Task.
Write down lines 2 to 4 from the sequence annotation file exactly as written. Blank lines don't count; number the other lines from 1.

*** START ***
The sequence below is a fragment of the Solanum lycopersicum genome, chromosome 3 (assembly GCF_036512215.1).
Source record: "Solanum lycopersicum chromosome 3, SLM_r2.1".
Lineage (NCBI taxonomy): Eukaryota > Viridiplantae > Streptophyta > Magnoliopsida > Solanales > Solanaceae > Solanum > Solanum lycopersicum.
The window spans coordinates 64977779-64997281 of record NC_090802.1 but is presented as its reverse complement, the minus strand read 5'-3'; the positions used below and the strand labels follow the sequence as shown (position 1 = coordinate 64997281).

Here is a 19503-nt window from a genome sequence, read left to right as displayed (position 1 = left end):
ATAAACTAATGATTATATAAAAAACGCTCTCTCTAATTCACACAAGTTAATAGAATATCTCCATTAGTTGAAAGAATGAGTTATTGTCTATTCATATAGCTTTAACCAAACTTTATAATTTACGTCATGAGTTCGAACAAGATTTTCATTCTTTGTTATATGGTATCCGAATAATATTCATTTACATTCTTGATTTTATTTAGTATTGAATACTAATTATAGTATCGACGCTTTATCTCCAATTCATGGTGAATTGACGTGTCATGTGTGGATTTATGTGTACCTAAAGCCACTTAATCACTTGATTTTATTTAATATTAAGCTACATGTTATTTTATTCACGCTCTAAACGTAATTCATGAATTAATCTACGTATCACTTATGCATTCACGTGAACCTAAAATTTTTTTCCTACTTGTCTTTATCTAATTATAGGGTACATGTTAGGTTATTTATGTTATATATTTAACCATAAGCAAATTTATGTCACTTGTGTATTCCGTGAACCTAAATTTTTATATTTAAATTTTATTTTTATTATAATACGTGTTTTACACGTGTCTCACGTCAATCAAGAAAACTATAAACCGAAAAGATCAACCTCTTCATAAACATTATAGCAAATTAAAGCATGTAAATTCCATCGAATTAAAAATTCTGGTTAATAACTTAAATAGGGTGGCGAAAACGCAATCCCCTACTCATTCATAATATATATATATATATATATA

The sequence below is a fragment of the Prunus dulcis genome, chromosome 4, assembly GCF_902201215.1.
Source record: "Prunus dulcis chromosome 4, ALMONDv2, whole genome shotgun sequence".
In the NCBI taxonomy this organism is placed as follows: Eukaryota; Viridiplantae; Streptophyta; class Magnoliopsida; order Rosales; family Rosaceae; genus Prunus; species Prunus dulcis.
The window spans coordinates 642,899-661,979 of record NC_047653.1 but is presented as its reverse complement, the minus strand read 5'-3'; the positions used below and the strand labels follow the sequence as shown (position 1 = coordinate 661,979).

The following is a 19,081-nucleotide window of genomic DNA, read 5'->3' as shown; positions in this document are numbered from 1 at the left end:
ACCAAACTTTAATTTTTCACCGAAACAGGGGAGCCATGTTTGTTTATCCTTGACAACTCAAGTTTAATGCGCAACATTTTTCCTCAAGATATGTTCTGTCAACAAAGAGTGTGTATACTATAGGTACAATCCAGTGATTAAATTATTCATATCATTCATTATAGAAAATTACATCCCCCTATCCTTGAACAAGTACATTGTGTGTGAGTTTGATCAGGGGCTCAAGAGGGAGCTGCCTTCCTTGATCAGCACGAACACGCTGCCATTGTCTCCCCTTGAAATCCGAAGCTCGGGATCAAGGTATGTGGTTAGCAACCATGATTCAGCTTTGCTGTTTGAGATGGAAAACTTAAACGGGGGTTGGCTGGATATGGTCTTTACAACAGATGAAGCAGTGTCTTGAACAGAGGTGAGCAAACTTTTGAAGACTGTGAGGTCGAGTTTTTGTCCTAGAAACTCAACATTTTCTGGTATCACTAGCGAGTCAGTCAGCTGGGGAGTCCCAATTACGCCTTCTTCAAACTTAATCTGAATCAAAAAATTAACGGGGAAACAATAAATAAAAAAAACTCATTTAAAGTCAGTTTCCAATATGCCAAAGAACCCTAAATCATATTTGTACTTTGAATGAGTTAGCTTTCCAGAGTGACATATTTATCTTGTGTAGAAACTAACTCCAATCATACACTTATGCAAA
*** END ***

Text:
Source record: "Solanum lycopersicum chromosome 3, SLM_r2.1".
Lineage (NCBI taxonomy): Eukaryota > Viridiplantae > Streptophyta > Magnoliopsida > Solanales > Solanaceae > Solanum > Solanum lycopersicum.
The window spans coordinates 64977779-64997281 of record NC_090802.1 but is presented as its reverse complement, the minus strand read 5'-3'; the positions used below and the strand labels follow the sequence as shown (position 1 = coordinate 64997281).